“We want to be Greek gods!” they exclaimed as the class discussed the final Journey Montessori School performance.   The children had been studying ancient Greece and reading Greek myths for the past month, so it was no surprise that this was the most popular idea.  And who doesn’t want to be a Greek god every now and again?

“What is the problem you must face as gods?”  their teacher asked, curious how this play would fit the diverse personalities in the classroom.  She listened to their racing ideas of costumes and conflicts, banquets and battles over the next couple of days.  Finally,  the children decided that the setting would be Mount Olympus, the characters would be  various gods from Greek mythology as well as a small boy, and their primary problem would be the waning interest of the human population.  Clearly, the gods were not being worshiped properly anymore.   They would resolve their conflict through a competition:  the gods would each present a gift to the humans, and the small boy,  called forth from the audience by Poseidon, would decide which gift would best serve humanity, much like the story of Athena and Poseidon competing for the noble city of Athens.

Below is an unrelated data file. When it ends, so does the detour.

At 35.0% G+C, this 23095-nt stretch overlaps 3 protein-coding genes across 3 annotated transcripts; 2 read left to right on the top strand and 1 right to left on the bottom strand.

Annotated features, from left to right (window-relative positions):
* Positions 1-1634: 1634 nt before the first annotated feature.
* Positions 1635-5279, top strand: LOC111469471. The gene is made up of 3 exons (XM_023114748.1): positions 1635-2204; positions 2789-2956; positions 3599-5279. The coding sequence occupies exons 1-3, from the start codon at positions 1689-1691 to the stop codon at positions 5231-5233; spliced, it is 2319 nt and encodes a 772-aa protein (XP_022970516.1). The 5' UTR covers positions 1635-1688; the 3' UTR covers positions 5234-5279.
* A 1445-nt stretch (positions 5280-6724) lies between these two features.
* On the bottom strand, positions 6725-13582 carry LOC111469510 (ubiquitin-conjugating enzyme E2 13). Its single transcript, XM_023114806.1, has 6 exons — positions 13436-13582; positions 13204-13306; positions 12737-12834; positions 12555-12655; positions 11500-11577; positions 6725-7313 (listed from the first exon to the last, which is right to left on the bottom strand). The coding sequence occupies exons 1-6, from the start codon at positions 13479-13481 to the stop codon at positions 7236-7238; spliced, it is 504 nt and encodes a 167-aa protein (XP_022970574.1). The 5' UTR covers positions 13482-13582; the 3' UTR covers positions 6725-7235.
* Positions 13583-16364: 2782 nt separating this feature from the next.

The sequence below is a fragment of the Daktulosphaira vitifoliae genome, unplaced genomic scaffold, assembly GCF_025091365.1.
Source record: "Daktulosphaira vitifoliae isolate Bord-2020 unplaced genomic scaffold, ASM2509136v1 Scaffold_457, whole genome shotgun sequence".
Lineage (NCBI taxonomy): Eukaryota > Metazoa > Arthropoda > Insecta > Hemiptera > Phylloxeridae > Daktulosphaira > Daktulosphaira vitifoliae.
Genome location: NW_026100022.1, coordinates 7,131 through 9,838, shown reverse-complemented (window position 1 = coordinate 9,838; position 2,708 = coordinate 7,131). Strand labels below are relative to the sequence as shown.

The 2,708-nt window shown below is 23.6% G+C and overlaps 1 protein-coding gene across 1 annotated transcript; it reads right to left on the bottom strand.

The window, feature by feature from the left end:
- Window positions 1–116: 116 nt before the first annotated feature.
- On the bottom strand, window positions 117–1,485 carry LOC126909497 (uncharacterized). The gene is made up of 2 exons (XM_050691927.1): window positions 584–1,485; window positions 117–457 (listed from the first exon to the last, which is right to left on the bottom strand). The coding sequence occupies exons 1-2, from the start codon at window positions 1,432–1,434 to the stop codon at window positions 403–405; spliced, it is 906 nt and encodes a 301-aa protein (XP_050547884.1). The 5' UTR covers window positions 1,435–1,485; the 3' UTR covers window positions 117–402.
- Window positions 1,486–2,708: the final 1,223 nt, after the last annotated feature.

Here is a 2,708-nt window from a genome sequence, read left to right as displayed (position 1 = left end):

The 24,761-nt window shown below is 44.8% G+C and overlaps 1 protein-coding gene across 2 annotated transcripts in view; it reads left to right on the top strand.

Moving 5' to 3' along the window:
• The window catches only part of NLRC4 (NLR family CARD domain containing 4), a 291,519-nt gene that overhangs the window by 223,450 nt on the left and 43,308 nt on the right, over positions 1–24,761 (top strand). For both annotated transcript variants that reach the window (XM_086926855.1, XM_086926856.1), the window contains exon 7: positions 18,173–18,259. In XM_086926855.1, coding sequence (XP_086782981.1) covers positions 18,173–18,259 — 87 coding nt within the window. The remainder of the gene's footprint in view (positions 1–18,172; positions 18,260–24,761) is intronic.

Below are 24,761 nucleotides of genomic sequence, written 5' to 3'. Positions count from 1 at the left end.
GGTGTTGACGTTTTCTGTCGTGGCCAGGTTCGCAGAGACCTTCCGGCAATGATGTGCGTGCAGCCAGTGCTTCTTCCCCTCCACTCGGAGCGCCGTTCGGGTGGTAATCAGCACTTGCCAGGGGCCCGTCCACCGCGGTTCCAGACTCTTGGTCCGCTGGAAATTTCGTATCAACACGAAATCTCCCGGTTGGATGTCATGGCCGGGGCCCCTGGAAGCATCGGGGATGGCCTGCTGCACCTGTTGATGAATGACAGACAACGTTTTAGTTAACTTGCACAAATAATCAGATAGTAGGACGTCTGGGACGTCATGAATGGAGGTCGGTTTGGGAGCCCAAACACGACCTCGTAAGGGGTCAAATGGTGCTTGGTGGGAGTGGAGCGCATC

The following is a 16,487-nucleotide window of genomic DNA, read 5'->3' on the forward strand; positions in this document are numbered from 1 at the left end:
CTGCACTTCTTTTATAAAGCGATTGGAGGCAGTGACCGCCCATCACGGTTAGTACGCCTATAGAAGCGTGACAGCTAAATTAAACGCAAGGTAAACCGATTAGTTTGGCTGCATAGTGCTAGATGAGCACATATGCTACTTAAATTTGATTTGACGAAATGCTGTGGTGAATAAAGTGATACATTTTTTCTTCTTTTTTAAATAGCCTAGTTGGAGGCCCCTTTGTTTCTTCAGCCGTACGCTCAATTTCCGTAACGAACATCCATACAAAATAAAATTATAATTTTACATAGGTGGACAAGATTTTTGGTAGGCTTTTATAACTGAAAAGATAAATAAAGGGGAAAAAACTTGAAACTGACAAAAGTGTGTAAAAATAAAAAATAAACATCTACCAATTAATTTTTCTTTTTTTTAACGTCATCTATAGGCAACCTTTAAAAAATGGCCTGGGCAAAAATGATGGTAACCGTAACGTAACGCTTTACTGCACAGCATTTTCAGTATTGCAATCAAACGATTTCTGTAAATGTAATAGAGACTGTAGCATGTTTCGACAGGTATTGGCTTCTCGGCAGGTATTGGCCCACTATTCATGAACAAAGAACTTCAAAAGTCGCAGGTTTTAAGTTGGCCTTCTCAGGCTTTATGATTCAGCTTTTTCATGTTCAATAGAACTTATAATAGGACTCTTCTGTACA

The children wrote their own lines with guidance, painted their backdrop, and sewed their own costumes at home.   On a cool evening early in June, the children, dressed as gods, presented to their parents the ideas of democracy, theater, poetry, medicine, various inventions and … chewing gum.    The play included not only research about ancient Greece, but also violin solos, a dance, and a bit of singing.

It was an incredible finale to an incredible year!